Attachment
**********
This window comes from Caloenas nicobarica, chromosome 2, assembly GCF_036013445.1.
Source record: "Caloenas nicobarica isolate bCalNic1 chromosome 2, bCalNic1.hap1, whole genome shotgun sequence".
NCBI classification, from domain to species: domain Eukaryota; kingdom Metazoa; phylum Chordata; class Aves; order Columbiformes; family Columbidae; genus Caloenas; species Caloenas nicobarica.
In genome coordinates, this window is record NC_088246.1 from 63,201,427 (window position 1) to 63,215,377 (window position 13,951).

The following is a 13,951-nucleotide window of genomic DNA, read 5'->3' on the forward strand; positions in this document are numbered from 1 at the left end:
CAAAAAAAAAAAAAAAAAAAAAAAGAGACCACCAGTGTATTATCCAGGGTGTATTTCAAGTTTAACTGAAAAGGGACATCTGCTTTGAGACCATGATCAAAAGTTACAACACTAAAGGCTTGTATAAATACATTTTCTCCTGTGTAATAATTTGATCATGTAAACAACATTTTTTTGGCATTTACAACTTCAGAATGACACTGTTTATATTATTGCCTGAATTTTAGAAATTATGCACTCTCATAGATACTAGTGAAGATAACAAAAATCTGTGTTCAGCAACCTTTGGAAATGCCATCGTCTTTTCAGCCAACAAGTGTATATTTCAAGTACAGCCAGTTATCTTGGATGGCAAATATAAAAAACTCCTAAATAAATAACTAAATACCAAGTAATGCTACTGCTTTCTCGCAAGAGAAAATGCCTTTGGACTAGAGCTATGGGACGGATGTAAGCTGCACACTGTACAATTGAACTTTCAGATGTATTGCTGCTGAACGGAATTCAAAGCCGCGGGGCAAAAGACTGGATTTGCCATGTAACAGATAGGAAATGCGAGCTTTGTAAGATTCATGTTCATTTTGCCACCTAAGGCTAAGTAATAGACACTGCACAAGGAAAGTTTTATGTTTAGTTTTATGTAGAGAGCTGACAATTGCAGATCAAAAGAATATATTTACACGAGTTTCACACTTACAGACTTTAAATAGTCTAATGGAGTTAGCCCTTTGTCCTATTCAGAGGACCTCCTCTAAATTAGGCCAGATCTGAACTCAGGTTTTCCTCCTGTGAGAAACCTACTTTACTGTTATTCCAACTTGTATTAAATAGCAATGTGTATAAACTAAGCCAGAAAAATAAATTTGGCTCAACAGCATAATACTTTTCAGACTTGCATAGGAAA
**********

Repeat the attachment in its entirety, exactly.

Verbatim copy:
This window comes from Caloenas nicobarica, chromosome 2, assembly GCF_036013445.1.
Source record: "Caloenas nicobarica isolate bCalNic1 chromosome 2, bCalNic1.hap1, whole genome shotgun sequence".
NCBI classification, from domain to species: domain Eukaryota; kingdom Metazoa; phylum Chordata; class Aves; order Columbiformes; family Columbidae; genus Caloenas; species Caloenas nicobarica.
In genome coordinates, this window is record NC_088246.1 from 63,201,427 (window position 1) to 63,215,377 (window position 13,951).

The following is a 13,951-nucleotide window of genomic DNA, read 5'->3' on the forward strand; positions in this document are numbered from 1 at the left end:
CAAAAAAAAAAAAAAAAAAAAAAAGAGACCACCAGTGTATTATCCAGGGTGTATTTCAAGTTTAACTGAAAAGGGACATCTGCTTTGAGACCATGATCAAAAGTTACAACACTAAAGGCTTGTATAAATACATTTTCTCCTGTGTAATAATTTGATCATGTAAACAACATTTTTTTGGCATTTACAACTTCAGAATGACACTGTTTATATTATTGCCTGAATTTTAGAAATTATGCACTCTCATAGATACTAGTGAAGATAACAAAAATCTGTGTTCAGCAACCTTTGGAAATGCCATCGTCTTTTCAGCCAACAAGTGTATATTTCAAGTACAGCCAGTTATCTTGGATGGCAAATATAAAAAACTCCTAAATAAATAACTAAATACCAAGTAATGCTACTGCTTTCTCGCAAGAGAAAATGCCTTTGGACTAGAGCTATGGGACGGATGTAAGCTGCACACTGTACAATTGAACTTTCAGATGTATTGCTGCTGAACGGAATTCAAAGCCGCGGGGCAAAAGACTGGATTTGCCATGTAACAGATAGGAAATGCGAGCTTTGTAAGATTCATGTTCATTTTGCCACCTAAGGCTAAGTAATAGACACTGCACAAGGAAAGTTTTATGTTTAGTTTTATGTAGAGAGCTGACAATTGCAGATCAAAAGAATATATTTACACGAGTTTCACACTTACAGACTTTAAATAGTCTAATGGAGTTAGCCCTTTGTCCTATTCAGAGGACCTCCTCTAAATTAGGCCAGATCTGAACTCAGGTTTTCCTCCTGTGAGAAACCTACTTTACTGTTATTCCAACTTGTATTAAATAGCAATGTGTATAAACTAAGCCAGAAAAATAAATTTGGCTCAACAGCATAATACTTTTCAGACTTGCATAGGAAA